Life after the military can be difficult for some, especially when it comes to starting a new career.
A survey done by the US Chamber of Commerce Foundation found that 44% of veterans left their post-military job within a year because it wasn’t the right fit or because they didn’t feel a sense of purpose around the work. For one local veteran though, he bucked the trend with the help of a program for veterans looking to start their own business.
There are two things that Jared Wharton is passionate about. One of them is beer, the other is helping veterans out. We recently got a tour of Forward Operating Base Brewing Company in Dupont. A brewery that Wharton and his wife opened just months ago.
"We`re using veteran made products,” said Wharton. “I serve veteran made coffee. I even met a guy who grows hops and grains who’s a veteran owned farmer.”
When you go inside the brewery everything inside it is a reminder of military life, from the tap handles, to the lights.
"This is a place our military community can call their own. This is for them,” said Wharton.
But getting to this point wasn't easy for Wharton. From 2005-2012, he was known as U.S. Army Sgt. Jared Wharton. During a tour in Afghanistan in 2011, Wharton said there was one day that changed his life. He wouldn’t disclose many details about that day, other than that it was a “rough day.” But it was enough for him to really think about life after serving.
While on duty Afghanistan there is one day in 2011 that changed Wharton’s life.
He doesn't talk about it much, other than that it was a "rough day"
But it was enough for him to really think about life after serving.
"The one skill I had in my hip pocket was that I knew how to brew beer,” he said. “And while it`s not world changing, it`s just one thing I could do that would be accepted in our community.”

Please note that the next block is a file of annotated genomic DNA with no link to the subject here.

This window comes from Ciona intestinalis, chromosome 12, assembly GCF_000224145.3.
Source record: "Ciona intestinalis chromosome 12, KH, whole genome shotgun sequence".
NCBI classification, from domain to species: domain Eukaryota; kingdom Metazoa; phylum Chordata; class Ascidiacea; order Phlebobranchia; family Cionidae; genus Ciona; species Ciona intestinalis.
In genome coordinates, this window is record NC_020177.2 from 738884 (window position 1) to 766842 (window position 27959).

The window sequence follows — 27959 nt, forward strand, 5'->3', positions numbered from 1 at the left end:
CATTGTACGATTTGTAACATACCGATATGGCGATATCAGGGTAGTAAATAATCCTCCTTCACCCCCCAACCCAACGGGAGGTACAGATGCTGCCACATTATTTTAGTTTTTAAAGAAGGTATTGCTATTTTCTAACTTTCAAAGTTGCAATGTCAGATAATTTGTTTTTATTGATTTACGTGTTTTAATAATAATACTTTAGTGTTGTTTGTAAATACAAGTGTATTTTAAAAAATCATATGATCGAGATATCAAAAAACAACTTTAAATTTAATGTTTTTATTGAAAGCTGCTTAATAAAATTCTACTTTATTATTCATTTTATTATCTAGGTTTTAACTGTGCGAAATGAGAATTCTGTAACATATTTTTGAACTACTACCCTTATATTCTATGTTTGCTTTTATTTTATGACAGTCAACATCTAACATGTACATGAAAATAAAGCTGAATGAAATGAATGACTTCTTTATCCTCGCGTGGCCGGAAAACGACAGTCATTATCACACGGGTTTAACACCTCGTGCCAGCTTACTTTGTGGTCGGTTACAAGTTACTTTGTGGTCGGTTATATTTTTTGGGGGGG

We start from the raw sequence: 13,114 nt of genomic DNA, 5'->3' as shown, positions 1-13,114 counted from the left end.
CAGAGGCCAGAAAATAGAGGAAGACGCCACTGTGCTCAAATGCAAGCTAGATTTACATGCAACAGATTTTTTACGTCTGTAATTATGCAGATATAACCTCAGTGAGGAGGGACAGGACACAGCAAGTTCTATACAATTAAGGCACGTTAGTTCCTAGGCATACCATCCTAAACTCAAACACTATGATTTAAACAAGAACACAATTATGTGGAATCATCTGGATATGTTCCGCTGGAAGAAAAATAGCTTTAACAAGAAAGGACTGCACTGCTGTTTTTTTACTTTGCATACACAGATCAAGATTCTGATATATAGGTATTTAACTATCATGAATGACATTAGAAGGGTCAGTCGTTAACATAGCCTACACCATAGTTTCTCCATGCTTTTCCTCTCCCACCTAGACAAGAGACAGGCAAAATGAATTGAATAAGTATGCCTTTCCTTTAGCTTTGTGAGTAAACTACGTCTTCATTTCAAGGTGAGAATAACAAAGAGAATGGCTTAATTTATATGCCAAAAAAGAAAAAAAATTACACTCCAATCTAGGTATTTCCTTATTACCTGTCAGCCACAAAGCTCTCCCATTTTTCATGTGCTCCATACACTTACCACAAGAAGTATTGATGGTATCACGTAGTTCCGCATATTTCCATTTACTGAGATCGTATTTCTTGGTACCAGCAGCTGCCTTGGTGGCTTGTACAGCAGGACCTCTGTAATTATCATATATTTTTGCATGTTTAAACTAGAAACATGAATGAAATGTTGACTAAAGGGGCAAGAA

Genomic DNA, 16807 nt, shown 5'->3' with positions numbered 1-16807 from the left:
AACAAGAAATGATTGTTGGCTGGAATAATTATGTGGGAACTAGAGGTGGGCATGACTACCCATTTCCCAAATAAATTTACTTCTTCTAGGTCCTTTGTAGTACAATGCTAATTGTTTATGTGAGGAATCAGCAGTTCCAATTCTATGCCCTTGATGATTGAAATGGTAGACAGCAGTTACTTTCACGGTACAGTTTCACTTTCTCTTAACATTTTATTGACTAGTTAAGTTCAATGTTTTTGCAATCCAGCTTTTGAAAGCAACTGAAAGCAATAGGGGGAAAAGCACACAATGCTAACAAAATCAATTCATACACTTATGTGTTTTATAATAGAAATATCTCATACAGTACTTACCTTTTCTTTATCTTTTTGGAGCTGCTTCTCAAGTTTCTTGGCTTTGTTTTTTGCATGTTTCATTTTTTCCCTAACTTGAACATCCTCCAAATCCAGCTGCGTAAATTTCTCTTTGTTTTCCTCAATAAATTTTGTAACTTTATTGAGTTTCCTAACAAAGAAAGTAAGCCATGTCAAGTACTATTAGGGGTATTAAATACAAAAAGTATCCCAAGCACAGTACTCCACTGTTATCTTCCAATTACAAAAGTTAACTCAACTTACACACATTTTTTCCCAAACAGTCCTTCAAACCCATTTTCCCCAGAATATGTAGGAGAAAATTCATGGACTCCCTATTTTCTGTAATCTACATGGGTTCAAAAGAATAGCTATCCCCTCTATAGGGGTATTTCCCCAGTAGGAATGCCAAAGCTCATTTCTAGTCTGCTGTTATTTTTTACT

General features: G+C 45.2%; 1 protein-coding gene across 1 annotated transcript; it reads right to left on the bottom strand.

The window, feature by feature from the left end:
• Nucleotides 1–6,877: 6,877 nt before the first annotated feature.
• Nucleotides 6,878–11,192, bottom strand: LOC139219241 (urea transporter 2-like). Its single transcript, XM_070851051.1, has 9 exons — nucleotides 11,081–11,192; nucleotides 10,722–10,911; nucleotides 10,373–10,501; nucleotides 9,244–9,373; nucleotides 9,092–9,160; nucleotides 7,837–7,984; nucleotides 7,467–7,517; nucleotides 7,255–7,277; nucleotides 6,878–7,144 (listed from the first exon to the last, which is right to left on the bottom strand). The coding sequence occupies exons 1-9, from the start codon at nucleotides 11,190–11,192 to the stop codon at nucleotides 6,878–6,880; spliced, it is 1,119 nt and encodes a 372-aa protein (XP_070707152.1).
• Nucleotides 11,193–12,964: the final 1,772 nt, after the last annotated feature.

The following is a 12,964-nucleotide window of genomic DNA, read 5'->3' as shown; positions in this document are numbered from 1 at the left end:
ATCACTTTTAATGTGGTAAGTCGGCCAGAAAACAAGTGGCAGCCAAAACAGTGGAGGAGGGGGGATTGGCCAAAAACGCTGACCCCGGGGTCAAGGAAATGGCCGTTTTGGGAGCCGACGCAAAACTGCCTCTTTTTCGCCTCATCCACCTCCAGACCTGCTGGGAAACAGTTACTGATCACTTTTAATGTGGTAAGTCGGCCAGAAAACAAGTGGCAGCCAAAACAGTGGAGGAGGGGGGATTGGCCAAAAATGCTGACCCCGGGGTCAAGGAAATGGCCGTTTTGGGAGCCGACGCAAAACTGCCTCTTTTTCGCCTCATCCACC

And thus, the idea of opening a brewery at least, was born. The problem was that Wharton had no business experience whatsoever. But Wharton didn’t give up and sought help.
"Maybe that`s just the military mindset I have of finding the next person who will talk to me the way I need to be talked to,” said Wharton.
Three years ago, Wharton entered a program called the Entrepreneurship Bootcamp for Veterans with Disabilities. The hospitality portion of the program was offered through Cornell University.
“It was entrepreneurship training by firehose. I learned what profit margins really were. I learned what a business plan really should look like,” he said.
Jared also received help from Bunker Labs, a national non-profit organization that specifically helps veterans start their own business. Wharton still had to make tough decisions along the way. After four years serving, he decided to go back to Afghanistan as a contractor. After that, he said he worked for the State putting any extra money into the business.
But after three years of sacrifice, saving and hard work, Forward Operating Base Brewery opened its doors a few months ago. Wharton admits he’s still on the lower part of the business learning curve, but he said s if he can open a business, other veterans can do it too.
“You`ve got to be diligent. You have to know yourself and know your skills and what you can do. And if you have that dream, you just have to fight for it,” said Wharton.
Starting this January, Bunker Labs will be launching a ten-week course specifically for veterans to help them develop the resources to start a business. More information can be found on www.bunkerlabs.org.